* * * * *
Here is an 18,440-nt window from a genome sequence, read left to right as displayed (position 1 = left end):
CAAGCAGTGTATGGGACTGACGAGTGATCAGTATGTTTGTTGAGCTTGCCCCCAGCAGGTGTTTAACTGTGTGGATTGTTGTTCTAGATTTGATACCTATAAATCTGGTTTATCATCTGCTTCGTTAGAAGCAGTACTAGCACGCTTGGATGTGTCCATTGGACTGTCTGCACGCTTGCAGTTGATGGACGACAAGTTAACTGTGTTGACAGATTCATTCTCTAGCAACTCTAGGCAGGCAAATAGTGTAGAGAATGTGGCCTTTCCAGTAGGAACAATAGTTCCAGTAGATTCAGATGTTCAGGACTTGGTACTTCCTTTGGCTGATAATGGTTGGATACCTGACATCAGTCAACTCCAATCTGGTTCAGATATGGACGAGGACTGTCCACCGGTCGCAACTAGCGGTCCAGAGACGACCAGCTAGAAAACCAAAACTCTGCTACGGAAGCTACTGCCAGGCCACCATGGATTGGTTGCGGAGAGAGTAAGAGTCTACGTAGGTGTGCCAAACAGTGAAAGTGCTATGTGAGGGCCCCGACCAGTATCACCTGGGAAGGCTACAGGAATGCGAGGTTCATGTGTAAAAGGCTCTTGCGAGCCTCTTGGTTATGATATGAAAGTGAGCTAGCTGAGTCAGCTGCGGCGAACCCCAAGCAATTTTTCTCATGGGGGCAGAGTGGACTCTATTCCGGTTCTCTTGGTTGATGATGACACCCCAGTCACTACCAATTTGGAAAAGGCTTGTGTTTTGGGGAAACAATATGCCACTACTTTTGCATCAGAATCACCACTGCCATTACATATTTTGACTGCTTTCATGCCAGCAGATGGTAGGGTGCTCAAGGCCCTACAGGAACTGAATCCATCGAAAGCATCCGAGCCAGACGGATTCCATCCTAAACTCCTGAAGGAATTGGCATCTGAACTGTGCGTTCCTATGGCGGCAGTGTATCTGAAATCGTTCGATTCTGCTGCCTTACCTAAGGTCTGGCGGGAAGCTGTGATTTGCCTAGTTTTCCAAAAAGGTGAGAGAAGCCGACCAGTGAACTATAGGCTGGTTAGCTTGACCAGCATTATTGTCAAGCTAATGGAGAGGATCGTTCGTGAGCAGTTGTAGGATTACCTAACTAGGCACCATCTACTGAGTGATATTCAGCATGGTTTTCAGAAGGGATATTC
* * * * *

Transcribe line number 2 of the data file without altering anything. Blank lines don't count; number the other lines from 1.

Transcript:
CAAGCAGTGTATGGGACTGACGAGTGATCAGTATGTTTGTTGAGCTTGCCCCCAGCAGGTGTTTAACTGTGTGGATTGTTGTTCTAGATTTGATACCTATAAATCTGGTTTATCATCTGCTTCGTTAGAAGCAGTACTAGCACGCTTGGATGTGTCCATTGGACTGTCTGCACGCTTGCAGTTGATGGACGACAAGTTAACTGTGTTGACAGATTCATTCTCTAGCAACTCTAGGCAGGCAAATAGTGTAGAGAATGTGGCCTTTCCAGTAGGAACAATAGTTCCAGTAGATTCAGATGTTCAGGACTTGGTACTTCCTTTGGCTGATAATGGTTGGATACCTGACATCAGTCAACTCCAATCTGGTTCAGATATGGACGAGGACTGTCCACCGGTCGCAACTAGCGGTCCAGAGACGACCAGCTAGAAAACCAAAACTCTGCTACGGAAGCTACTGCCAGGCCACCATGGATTGGTTGCGGAGAGAGTAAGAGTCTACGTAGGTGTGCCAAACAGTGAAAGTGCTATGTGAGGGCCCCGACCAGTATCACCTGGGAAGGCTACAGGAATGCGAGGTTCATGTGTAAAAGGCTCTTGCGAGCCTCTTGGTTATGATATGAAAGTGAGCTAGCTGAGTCAGCTGCGGCGAACCCCAAGCAATTTTTCTCATGGGGGCAGAGTGGACTCTATTCCGGTTCTCTTGGTTGATGATGACACCCCAGTCACTACCAATTTGGAAAAGGCTTGTGTTTTGGGGAAACAATATGCCACTACTTTTGCATCAGAATCACCACTGCCATTACATATTTTGACTGCTTTCATGCCAGCAGATGGTAGGGTGCTCAAGGCCCTACAGGAACTGAATCCATCGAAAGCATCCGAGCCAGACGGATTCCATCCTAAACTCCTGAAGGAATTGGCATCTGAACTGTGCGTTCCTATGGCGGCAGTGTATCTGAAATCGTTCGATTCTGCTGCCTTACCTAAGGTCTGGCGGGAAGCTGTGATTTGCCTAGTTTTCCAAAAAGGTGAGAGAAGCCGACCAGTGAACTATAGGCTGGTTAGCTTGACCAGCATTATTGTCAAGCTAATGGAGAGGATCGTTCGTGAGCAGTTGTAGGATTACCTAACTAGGCACCATCTACTGAGTGATATTCAGCATGGTTTTCAGAAGGGATATTC